Blog > - CRAP—I Don’t Know What Comes Next! - Memorizing Tips -
by Janet Horvath | December 7th, 2014

standard CRAP—I Don’t Know What Comes Next!
Memorizing Tips

music in your headHave you had the horrible feeling when you’re playing a concert—“CRAP—I don’t know what comes next?” It’s demoralizing and embarrassing. A memory slip can destroy your confidence. Memorization is one of the biggest challenges for a musician—often causing panic, sweaty palms, nightmares, and heart palpitations. Legend has it that many famous performers have had fears of memory slips. Even my teacher Janos Starker told me that he felt like throwing up before a concert. Arthur Rubinstein would imagine the piano morphing into a shark that would devour him onstage before everyone’s eyes. Vladimir Horowitz, Rubinstein’s nemesis, often had to be pushed onto the stage by his wife Wanda.

There is a tragic story about Van Cliburn’s much-anticipated comeback in 1994, after a performing hiatus of nearly sixteen years. He was to play the piece he was most associated with—the Tchaikovsky Piano Concerto, the piece that catapulted him to fame after he won the gold medal at the Tchaikovsky Competition in Moscow in 1958. Following intermission Cliburn was to play the Rachmaninoff Concerto in D—a double dose of pleasure for the 14,000 people in the audience. The venue was the Hollywood Bowl and the excitement was palpable. All was well until the final movement. Then Van Cliburn had a memory lapse. The orchestra scrambled. Go on? Stop? Hope he finds his place? Everyone was visibly shaken especially the pianist. Somehow they made it to the end.

After intermission the orchestra took their seats, they tuned and waited. And waited. Ten minutes passed. Finally someone announced over the loudspeaker that Van Cliburn was indisposed. The pianist himself came out onto the stage and apologized. He said that he was dizzy and he couldn’t possibly tackle the Rachmaninoff Concerto with its extraordinary demands. Van Cliburn did not want to disappoint the audience so he sat down at the piano and played four little encore pieces. Later he admitted privately that after the minor slip in the Tchaikovsky he was filled with dread at what could happen in the more challenging concerto.

music to memorize bySometimes memorizing can actually be to your advantage. I remember so many scary Saturday morning master classes in Starker’s studio at Indiana University. Once when I was in the hot seat, I was playing the Beethoven C-major Sonata for Cello and Piano, one of my favorites, in the windowless, chilly room packed with students. In the middle of the first movement all the lights went out without warning. It was pitch dark and impossible to see anything so no one moved. I kept playing. I remember the pianist did too, at least for a few bars. After several tense minutes the lights came back on and I was still playing. The attendees clapped thunderously. Even Starker, who wasn’t impressed easily, was amused.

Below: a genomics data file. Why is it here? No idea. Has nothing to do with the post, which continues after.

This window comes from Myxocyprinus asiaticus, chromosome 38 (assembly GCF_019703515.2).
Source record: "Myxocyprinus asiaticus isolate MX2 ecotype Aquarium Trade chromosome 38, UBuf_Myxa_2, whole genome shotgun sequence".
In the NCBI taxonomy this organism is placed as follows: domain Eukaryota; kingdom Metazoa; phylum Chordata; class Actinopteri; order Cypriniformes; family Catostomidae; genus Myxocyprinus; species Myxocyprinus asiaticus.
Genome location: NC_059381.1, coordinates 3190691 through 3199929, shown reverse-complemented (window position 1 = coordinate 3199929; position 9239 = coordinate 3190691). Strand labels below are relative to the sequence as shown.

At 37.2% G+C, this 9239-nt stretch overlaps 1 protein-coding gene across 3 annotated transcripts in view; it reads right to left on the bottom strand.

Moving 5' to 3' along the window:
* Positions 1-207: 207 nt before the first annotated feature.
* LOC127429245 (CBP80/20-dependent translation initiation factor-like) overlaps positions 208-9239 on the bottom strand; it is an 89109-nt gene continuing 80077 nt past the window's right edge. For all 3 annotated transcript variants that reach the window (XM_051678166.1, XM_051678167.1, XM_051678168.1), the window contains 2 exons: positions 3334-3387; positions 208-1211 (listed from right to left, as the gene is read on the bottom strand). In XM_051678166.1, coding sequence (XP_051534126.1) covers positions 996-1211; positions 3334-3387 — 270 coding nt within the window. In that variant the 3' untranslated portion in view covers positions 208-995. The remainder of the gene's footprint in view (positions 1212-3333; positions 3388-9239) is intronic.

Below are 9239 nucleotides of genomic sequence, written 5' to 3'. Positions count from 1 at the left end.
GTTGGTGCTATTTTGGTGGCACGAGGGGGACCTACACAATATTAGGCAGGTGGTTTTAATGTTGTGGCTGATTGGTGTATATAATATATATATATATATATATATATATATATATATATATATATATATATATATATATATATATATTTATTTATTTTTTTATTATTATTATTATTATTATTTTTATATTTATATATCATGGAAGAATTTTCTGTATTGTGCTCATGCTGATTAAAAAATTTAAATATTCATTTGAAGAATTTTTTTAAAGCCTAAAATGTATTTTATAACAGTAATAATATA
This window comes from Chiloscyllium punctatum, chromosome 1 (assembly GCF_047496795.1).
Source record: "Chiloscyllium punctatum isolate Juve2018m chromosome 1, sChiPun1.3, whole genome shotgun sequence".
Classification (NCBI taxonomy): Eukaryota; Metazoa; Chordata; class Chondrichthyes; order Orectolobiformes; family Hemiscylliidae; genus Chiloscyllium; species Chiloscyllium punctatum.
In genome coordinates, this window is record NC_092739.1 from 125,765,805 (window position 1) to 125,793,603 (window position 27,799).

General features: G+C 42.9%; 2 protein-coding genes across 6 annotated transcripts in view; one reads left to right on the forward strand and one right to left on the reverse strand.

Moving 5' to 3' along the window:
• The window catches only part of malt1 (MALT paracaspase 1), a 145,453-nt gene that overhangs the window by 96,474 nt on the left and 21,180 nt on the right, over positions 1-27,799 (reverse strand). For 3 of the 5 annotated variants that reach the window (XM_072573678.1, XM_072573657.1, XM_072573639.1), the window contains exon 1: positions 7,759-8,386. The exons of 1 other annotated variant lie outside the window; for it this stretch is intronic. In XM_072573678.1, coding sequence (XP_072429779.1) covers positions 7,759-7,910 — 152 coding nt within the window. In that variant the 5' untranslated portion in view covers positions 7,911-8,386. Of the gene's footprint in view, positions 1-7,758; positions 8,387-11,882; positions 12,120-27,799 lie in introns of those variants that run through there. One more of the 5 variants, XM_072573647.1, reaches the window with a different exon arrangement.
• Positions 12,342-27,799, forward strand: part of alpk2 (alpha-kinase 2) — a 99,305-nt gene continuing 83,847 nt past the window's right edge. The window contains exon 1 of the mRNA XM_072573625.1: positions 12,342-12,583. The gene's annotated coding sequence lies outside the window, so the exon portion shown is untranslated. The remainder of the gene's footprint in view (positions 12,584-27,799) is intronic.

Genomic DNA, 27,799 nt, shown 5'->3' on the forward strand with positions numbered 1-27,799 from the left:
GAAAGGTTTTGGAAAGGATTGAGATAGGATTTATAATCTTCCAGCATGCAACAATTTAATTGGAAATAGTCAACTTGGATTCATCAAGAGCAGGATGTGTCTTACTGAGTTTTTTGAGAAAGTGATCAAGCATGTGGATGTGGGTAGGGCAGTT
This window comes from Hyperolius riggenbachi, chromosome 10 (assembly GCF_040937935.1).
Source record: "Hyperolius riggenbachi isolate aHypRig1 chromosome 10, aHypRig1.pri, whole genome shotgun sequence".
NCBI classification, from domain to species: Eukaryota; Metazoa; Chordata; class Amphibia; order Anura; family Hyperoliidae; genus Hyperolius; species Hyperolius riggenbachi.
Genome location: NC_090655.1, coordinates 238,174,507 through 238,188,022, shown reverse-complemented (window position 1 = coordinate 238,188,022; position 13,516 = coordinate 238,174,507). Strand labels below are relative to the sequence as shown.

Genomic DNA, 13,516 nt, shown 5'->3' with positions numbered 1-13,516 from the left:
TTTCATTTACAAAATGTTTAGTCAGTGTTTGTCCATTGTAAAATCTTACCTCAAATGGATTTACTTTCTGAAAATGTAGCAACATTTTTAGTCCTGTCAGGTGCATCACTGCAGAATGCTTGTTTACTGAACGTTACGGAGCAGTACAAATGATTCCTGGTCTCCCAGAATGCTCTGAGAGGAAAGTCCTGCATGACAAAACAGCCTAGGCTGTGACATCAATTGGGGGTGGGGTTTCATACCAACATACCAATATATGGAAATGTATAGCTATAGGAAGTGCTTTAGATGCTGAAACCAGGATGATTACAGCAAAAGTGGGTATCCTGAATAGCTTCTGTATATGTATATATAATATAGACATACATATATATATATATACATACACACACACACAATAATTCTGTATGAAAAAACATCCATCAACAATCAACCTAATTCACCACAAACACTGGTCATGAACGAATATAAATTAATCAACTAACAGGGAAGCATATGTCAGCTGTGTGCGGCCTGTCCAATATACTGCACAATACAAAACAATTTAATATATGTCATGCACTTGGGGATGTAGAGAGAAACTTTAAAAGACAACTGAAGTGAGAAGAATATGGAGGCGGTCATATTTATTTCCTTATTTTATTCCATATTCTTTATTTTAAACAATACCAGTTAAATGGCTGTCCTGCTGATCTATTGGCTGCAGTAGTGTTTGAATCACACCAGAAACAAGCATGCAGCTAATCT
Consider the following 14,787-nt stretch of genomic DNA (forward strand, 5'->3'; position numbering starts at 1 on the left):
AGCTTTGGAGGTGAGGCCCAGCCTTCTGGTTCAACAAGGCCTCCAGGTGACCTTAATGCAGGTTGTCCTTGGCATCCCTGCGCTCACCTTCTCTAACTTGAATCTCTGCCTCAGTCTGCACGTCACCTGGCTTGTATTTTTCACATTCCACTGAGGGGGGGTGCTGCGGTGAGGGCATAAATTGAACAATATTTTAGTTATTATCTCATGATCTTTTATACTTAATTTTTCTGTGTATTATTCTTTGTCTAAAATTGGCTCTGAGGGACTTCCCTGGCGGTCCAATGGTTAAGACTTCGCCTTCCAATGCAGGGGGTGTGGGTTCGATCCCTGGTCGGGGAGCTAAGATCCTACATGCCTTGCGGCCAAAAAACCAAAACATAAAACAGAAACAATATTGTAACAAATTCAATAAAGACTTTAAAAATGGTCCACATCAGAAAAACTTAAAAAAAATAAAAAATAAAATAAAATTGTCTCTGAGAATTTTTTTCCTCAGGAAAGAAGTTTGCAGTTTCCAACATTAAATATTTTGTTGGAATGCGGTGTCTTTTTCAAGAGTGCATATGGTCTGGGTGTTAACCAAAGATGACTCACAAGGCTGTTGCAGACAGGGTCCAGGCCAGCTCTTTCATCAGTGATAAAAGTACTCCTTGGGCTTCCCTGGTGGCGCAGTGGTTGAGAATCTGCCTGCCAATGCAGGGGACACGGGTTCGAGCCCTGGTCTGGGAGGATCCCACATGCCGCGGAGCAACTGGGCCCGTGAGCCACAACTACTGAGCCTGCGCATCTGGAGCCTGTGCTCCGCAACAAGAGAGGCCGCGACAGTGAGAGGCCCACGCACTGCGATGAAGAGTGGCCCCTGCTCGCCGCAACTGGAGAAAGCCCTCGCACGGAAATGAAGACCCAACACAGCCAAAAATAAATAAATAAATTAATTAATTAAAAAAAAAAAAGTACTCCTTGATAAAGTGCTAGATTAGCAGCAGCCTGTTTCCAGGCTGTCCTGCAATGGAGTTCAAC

Why is playing with the sheet music considered a stigma? I’ve always felt that if the musician is able to perform with more transcendence, not to mention ease, why not use the music? If a performer doesn’t play from memory are they any less of a musician?

Poor pianists! The tradition is to play from memory. They have to remember fistful of notes. The same expectation is placed upon string players, unless they are performing a contemporary work with miasmatic rhythmic changes, and Herculean passage work. The current trend for string quartet to play standing (Brodsky – including for the cellist) and from memory has me nonplussed! The Chiara String Quartet’s new album Brahms by Heart is just that— a recording of all the Brahms string quartets from memory. Wind soloists on the other hand, have always been given dispensation to use the music. Why this unfair unwritten policy?

Since playing from memory is still in fashion, practice the following four techniques to reinforce your memory:
1) Do not rely on finger memory. Digital memory is the least reliable. Be able to play the work with different fingerings or bowings. This will confirm that you are not merely relying on “letting your fingers doing the walking.”
2) Know the music so well that you can name the notes and sing the music. Or play the piece on another instrument.
3) Visualize the music so that you can actually see the page in your mind. “Play” the music in your mind in real time visualizing every nuance.
4) Listen to recordings of your pieces whenever you can. Mental practice is just as effective as physical practice. Reinforce your memory simply by listening, even when you’re unable to practice.

Now that you’ve backed up your memory digitally, visually and aurally you are ready to do a test drive of your program. Perform for your scariest friends in a large venue and don’t stop for anything. The holes in your memory will become immediately apparent. Focus on these spots.

After I had a family, my practice time had to be cut way down. The nights were often interrupted and so I was sleep deprived. I became more efficient at practicing but to try to memorize something seemed difficult if not impossible. I decided to forgo memorizing my solos. Has anyone complained? No!

During times of stress give yourself a break. When you’re focused on interpreting the piece you are playing, rather than whether your memory will lapse, the music will flow more beautifully and unperturbed. Your performance will inspire you and the audience.

Chiara String Quartet plays from memory

Brodsky Quartet stands

Beethoven Sonata in C – David Finckel and Wu Han

More in Blog:

Latest Articles:

Post a Comment

Your email address will not be published. Required fields are marked *